Michiana woman, South Bend Clinic shed light on connective tissue disorder
SOUTH BEND, Ind. (WNDU) - May is Ehlers-Danlos Syndrome (EDS) Awareness Month, a time to shed light on a group of 13 connective tissue disorders that refer to a defect in the body’s collagen protein and can cause crippling headaches, gastrointestinal issues, along with chronic joint pain.
Hyper-flexible joints are a strong indicator that one could have EDS.
Only 1 in 5,000 people globally are believed to have a form of EDS. But South Bend Clinic Dr. James Harris, MD, thinks the numbers could be higher.
“I’ve got at least 100 or more [EDS] patients in my practice now, and I see new ones almost every day,” remarked Harris. “It just hasn’t been recognized enough. People are becoming more aware of it, and now it’s becoming more diagnosed as well.”
23-year-old Katie Griffith came to Harris five years ago, battling chronic joint pain, GI issues, and migraines. She also was a hyper-flexible child who could bend her legs behind her head.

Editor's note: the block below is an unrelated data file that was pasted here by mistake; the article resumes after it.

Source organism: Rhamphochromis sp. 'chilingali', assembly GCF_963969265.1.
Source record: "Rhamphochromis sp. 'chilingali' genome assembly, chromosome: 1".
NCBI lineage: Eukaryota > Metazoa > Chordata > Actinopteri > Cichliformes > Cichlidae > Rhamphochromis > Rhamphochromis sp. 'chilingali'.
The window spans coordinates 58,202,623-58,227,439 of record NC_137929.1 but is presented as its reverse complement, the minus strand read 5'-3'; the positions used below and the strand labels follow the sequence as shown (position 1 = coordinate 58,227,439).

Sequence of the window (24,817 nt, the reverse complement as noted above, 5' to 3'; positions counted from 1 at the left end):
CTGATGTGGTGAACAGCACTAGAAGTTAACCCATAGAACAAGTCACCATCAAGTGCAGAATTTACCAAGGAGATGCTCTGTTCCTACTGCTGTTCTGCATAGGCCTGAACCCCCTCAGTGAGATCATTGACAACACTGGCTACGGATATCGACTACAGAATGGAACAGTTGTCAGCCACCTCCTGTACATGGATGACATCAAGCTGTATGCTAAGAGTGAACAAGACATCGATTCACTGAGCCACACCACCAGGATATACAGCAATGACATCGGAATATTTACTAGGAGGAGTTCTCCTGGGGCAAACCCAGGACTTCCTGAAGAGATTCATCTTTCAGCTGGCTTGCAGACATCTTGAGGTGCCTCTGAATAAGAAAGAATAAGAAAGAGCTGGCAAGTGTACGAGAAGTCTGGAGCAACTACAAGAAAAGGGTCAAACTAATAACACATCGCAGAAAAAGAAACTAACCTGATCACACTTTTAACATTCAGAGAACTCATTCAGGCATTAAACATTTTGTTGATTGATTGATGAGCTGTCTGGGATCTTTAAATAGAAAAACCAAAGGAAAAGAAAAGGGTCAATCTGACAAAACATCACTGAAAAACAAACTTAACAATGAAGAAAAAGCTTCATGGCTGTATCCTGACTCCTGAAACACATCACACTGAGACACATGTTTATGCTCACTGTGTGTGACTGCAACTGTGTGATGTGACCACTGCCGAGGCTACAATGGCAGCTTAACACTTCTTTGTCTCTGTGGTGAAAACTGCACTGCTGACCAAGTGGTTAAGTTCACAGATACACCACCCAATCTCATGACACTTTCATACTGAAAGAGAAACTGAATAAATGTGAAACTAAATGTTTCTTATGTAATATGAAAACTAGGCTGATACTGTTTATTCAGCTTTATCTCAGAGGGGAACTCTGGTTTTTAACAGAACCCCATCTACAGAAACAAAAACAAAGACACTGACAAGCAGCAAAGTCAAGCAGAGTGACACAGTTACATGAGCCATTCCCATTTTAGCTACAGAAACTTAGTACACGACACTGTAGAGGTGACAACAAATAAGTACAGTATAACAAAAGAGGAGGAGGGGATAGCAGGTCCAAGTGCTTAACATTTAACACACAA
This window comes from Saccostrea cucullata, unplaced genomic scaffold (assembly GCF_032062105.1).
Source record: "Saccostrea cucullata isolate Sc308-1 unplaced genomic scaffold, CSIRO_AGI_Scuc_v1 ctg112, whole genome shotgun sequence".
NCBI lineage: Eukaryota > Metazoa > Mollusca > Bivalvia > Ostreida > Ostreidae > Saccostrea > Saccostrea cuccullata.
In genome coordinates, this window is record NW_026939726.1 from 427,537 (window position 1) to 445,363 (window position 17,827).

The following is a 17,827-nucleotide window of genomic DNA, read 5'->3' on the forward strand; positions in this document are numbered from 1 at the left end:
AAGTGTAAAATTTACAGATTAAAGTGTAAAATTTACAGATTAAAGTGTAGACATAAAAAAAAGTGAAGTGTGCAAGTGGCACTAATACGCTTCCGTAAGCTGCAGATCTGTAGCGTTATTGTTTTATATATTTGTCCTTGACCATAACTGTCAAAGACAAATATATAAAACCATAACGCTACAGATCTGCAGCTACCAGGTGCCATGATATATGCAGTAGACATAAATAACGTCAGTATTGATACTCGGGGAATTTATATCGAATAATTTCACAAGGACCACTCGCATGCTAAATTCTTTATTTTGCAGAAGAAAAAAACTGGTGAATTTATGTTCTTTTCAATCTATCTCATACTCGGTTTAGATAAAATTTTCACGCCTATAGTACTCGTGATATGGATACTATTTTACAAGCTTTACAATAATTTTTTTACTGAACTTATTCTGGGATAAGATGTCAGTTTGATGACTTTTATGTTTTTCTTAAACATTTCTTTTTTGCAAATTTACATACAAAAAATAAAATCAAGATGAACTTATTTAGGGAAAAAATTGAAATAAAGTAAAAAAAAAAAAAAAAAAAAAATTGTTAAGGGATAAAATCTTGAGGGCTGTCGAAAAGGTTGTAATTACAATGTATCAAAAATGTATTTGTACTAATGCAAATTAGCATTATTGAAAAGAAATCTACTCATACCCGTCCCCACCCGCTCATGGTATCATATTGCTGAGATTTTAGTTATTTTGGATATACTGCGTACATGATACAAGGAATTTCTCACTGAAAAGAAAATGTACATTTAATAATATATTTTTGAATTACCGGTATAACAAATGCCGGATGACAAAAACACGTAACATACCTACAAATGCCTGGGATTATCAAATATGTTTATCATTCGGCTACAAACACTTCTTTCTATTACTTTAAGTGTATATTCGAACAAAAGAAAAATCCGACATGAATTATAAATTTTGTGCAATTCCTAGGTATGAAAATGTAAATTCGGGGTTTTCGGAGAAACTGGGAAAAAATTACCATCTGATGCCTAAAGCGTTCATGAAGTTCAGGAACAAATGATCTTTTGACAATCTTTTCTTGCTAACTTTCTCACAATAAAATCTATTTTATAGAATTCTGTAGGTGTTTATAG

Piecing together the various symptoms, Harris determined Griffith had hypermobile-EDS (hEDS), the most common form of EDS. A second opinion confirmed the diagnosis.
“I felt a lot of relief, especially after having, like, a lot of doctors or other people be like, ‘No, you’re fine. You’re making it up,’” Griffith recalls.
Over the past five years, Griffith said Harris has helped her manage her EDS symptoms through non-narcotic pain medication; dietary changes; and finding different modalities for dealing with migraines.
She is in her final years of college and is thriving as best as she can while living with a chronic disease.
“There’s no one box for EDS,” Griffith said. “We all have slightly different symptoms or different ways that it affects us. And so I think that anything within your limits that you want to push yourself to do, you can.”
Harris urges anyone with the aforementioned EDS symptoms to speak to their primary care provider.
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